Northam points to a pilot project in Southside Virginia in which Virginia’s Tobacco Commission, Microsoft, and the Mid-Atlantic Broadband Company utilize unused portions of the television broadcast spectrum to push out high-quality wireless broadband. So far, more than 100 households have been connected, and the number could reach 1,000 by year’s end.
“Under this innovative public-private program, Virginia’s share of the cost is $500,000, leverage private investment for a total investment of $1 million,” states the Northam plan. “This commonwealth should look to replicate this successful program across rural Virginia.”
How so? He would pull together disparate broadband initiatives across the commonwealth under the direction of a cabinet official “who will be responsible for getting more people connected.” Northam also advocates legislation similar to that adopted in Minnesota that creates a clear set of metrics, including upload and download speeds, to evaluate broadband access. Whatever else you say about these proposals, it doesn’t sound like they will break the bank.
Expanding the University of Virginia-Wise. Northam proposes increasing the educational offerings of the University of Virginia-Wise to encompass high-need, high-growth disciplines such as cybersecurity, unmanned aerial systems, energy, and computer engineering and programs. Expanding UVa-Wise would cost about $15 million initially, Northam says, with a possibility of scaling up funding over time.
We have a unique opportunity … to transform UVA-Wise into an international destination for students and researchers. This will have a tremendous effect on the regional economy because when you can attract students and top talent from around the world for research and development, grants will follow. And with grants and applied research, business opportunities will soon follow. And structured correctly, these businesses will not only start up in Southwest Virginia, but they will remain and grow.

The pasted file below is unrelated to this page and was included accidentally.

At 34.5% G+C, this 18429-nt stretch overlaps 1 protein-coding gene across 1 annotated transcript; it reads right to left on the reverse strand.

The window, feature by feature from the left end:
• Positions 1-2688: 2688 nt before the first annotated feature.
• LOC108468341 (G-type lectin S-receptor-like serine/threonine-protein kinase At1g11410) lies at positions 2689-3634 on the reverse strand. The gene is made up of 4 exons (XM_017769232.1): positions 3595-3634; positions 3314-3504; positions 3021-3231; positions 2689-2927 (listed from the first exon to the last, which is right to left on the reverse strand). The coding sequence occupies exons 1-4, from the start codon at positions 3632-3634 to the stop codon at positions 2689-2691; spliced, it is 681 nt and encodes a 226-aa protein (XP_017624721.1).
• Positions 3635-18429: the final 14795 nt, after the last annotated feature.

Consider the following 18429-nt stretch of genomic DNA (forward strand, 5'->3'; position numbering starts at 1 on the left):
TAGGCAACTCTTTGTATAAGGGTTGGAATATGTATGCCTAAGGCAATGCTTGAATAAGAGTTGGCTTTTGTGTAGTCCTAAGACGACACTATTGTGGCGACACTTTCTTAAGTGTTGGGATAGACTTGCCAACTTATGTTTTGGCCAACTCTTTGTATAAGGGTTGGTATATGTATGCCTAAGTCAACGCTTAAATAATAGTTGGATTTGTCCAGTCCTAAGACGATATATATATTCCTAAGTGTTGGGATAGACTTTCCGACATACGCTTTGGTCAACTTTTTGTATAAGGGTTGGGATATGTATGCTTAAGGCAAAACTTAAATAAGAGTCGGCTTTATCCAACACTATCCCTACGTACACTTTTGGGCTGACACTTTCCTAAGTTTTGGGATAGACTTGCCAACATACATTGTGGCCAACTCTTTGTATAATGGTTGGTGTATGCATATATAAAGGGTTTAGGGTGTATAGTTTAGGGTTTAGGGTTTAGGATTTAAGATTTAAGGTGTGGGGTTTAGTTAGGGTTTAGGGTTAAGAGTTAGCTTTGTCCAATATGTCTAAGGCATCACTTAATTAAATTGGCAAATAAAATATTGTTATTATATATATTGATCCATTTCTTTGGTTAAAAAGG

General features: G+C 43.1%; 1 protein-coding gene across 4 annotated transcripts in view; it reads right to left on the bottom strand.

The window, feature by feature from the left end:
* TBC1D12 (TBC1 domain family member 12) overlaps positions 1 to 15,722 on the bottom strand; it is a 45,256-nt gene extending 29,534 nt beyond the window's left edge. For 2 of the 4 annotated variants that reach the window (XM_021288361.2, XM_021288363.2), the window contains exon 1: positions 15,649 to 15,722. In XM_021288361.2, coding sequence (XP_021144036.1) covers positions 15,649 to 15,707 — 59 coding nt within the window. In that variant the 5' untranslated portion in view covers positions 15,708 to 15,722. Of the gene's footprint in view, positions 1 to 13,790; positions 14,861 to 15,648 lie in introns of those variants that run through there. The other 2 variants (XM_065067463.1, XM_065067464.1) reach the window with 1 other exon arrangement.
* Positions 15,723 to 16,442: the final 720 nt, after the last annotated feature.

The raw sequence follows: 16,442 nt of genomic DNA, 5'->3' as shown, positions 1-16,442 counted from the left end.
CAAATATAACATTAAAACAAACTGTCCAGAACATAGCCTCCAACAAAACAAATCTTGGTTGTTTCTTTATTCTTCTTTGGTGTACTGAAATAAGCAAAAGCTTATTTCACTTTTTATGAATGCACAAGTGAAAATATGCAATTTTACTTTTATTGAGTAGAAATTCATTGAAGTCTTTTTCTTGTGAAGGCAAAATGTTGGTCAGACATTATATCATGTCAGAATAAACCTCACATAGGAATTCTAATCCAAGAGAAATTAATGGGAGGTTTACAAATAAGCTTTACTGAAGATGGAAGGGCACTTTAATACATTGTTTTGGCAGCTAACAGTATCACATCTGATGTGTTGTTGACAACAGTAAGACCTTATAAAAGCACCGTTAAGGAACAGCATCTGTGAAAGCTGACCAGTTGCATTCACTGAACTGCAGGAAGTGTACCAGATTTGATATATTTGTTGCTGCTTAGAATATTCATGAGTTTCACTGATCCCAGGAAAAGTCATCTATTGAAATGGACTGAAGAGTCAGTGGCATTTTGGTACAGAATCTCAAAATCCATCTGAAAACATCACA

The idea of creating “innovation districts” around college campuses is a hot one right now, and anyone who has seen the Virginia Tech Corporate Research Center can readily understand the potential for economic development near college campuses. But Tech is the top research university in the state. Whether its success can be replicated on even a modest scale by a tiny, largely unknown newcomer is questionable. Tech has invested hundreds of millions, maybe billions, of dollars, over decades building academic programs, hiring star faculty, recruiting graduate students, and assembling the administrative infrastructure it takes to win research contracts.
Competing for research dollars is tough. Well established institutions such as Old Dominion University and the College of William & Mary have seen their research programs falter in recent years. It is a stretch to suggest that a $15 million investment in Wise would spark the miraculous transformation that Northam describes.
Startup tax plan. To help attract and retain new business in rural and economically depressed regions of Virginia, Northam proposes a “zero BPOL and merchant’s capital tax for new startup and small businesses .. for the first two years. This will drive economic activity and startups to rural areas, and result in no loss in existing revenue to local governments.” Once local businesses take root, they will start paying taxes — a win-win.
It’s good to see a Democratic Party candidate advocating tax cuts! But the proposal lacks crucial detail. BPOL and merchant’s capital taxes are local taxes. How does Northam propose eliminating those taxes for two years? Will the state just command localities to change their ordinances? Will the state reimburse them for lost revenue? Does he have the remotest idea of what the initiative would cost? Finally, while the BPOL and merchant’s capital taxes are near the top of the list of things that small businesses in Virginia hate, is there any body of evidence suggesting that a mere two-year reprieve will stimulate more startups?
There’s more to Northam’s plan, but the other proposals, which address workforce development, are statewide in nature and don’t address peculiarly rural issues. So, I won’t dwell on them here.
Perhaps the best thing that can be said about this plan is that Northam isn’t making extravagant promises that he can’t keep. These narrow-bore proposals won’t exactly spark a rural Renaissance, but for the most part, they seem politically and fiscally feasible.